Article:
Continuation novels

At this point let me stop for a definition of the “continuation novel”; I intend to link this to the breadth of the Ellery Queen brand to tie off my thesis.

“Continuation novel” is a polite term for a novel that, as Wikipedia puts it, “is a novel in the style of an established series, produced by a new author after the original author’s death”. When the series’s characters are still within copyright, the new author must have the permission of the deceased author’s estate (such as Sophie Hannah’s 2014 Hercule Poirot continuation, The Monogram Murders). Characters like Sherlock Holmes may be continued by anyone, and it seems as though any number of authors have had a whack at Holmes in the past decade or two.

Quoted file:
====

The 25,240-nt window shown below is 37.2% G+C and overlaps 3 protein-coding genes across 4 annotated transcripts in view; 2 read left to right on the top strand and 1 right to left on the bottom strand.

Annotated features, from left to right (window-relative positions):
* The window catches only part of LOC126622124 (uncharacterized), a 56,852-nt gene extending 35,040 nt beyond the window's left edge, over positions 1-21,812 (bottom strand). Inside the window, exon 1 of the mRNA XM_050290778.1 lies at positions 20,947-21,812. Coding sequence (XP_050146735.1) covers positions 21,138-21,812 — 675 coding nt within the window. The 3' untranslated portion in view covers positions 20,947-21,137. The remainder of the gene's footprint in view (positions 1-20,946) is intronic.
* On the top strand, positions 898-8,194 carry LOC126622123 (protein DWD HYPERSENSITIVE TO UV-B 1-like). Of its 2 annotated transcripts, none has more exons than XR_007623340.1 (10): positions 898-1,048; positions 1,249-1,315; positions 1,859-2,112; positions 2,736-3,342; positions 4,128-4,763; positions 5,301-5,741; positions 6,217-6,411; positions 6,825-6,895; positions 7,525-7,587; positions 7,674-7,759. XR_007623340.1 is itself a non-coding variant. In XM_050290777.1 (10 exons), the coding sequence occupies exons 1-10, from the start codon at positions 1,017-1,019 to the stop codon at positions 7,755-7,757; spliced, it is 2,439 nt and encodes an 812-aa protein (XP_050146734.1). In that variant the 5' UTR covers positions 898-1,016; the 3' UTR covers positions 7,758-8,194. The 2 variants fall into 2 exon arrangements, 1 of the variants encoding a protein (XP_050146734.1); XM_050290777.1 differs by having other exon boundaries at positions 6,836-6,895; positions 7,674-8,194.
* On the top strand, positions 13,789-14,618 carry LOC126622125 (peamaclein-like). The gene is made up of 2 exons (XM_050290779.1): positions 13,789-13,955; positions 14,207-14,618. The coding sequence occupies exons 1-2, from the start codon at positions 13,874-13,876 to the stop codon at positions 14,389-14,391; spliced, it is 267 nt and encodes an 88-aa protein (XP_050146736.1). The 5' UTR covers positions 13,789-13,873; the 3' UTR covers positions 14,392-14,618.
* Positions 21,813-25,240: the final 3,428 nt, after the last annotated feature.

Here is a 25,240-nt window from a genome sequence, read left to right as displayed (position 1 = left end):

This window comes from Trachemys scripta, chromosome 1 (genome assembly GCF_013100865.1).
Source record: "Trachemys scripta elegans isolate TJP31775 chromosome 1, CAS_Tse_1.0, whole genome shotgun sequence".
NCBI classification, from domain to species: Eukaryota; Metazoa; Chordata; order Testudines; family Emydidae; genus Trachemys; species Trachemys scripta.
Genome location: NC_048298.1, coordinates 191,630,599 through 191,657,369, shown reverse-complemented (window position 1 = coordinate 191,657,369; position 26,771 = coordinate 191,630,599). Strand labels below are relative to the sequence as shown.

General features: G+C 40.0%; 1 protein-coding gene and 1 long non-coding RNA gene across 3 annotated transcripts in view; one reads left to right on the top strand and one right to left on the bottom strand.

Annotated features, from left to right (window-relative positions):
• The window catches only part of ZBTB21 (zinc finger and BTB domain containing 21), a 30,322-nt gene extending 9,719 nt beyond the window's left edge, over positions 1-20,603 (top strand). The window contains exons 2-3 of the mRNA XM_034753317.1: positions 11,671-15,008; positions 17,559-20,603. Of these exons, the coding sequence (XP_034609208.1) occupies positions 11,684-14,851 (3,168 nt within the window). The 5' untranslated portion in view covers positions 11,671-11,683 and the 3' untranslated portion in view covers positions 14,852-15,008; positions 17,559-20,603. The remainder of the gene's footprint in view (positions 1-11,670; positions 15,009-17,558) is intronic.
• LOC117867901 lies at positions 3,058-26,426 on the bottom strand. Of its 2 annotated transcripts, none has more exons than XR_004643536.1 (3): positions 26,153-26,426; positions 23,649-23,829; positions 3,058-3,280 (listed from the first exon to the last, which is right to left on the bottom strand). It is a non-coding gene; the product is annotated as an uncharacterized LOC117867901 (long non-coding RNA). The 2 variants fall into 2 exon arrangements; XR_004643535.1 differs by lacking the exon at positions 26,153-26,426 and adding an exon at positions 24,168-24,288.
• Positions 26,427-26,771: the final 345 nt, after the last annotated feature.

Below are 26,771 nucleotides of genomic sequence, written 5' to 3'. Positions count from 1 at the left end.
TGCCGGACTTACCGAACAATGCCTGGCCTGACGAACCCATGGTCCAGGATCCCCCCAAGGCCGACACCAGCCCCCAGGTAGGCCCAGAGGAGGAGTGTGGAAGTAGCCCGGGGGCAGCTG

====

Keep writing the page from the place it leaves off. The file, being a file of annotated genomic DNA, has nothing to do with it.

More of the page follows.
You may be surprised to know just how many well-known mystery writers have been continued by other authors.

  • Margery Allingham was continued immediately after her death by her husband and within the last year by mystery writer Mike Ripley.
  • Agatha Christie was continued by Sophie Hannah in 2014, as noted above, and also by Charles Osborne,who novelized three plays in 1998-2000.
  • 58430Dorothy L. Sayers has been continued by mystery writer Jill Paton Walsh.
  • Rex Stout was continued by Robert Goldsborough from 1986 – 1992, and then from 2012 to the present.
  • Erle Stanley Gardner was continued by Thomas Chastain in two Perry Mason novels in 1989/1990.
  • Earl Derr Biggers’s Charlie Chan series was continued by Dennis Lynds in 1974. (Lynds apparently novelized an unproduced screenplay by other authors.)
  • Heron Carvic’s Miss Seeton series was continued by two other authors in paperback originals from 1990 to 1999.
  • Raymond Chandler was continued by Robert B. Parker in 1991; Robert B. Parker’s Spenser series has been continued by Ace Atkins.
  • Leslie Charteris’s The Saint series was continued by Burl Barer in 1997, who novelized a film script of the same year.
  • Craig Rice was continued by Ed McBain.
  • Virginia Rich was continued by Nancy Pickard.